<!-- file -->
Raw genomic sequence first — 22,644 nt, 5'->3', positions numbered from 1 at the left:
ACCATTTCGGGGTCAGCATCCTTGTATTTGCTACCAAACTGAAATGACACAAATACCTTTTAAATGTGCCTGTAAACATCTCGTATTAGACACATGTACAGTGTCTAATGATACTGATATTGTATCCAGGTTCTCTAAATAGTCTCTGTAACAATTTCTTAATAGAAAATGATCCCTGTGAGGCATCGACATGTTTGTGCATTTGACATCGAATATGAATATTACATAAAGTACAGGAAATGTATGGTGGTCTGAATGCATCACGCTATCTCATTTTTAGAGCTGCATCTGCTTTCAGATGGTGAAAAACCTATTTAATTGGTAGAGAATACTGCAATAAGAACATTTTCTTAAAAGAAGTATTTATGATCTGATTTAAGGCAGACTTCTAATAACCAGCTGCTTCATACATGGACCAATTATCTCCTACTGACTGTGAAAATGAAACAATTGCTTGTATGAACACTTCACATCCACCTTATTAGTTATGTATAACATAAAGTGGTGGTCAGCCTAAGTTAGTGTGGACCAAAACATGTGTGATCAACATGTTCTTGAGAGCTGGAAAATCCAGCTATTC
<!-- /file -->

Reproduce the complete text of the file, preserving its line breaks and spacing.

Raw genomic sequence first — 22,644 nt, 5'->3', positions numbered from 1 at the left:
ACCATTTCGGGGTCAGCATCCTTGTATTTGCTACCAAACTGAAATGACACAAATACCTTTTAAATGTGCCTGTAAACATCTCGTATTAGACACATGTACAGTGTCTAATGATACTGATATTGTATCCAGGTTCTCTAAATAGTCTCTGTAACAATTTCTTAATAGAAAATGATCCCTGTGAGGCATCGACATGTTTGTGCATTTGACATCGAATATGAATATTACATAAAGTACAGGAAATGTATGGTGGTCTGAATGCATCACGCTATCTCATTTTTAGAGCTGCATCTGCTTTCAGATGGTGAAAAACCTATTTAATTGGTAGAGAATACTGCAATAAGAACATTTTCTTAAAAGAAGTATTTATGATCTGATTTAAGGCAGACTTCTAATAACCAGCTGCTTCATACATGGACCAATTATCTCCTACTGACTGTGAAAATGAAACAATTGCTTGTATGAACACTTCACATCCACCTTATTAGTTATGTATAACATAAAGTGGTGGTCAGCCTAAGTTAGTGTGGACCAAAACATGTGTGATCAACATGTTCTTGAGAGCTGGAAAATCCAGCTATTC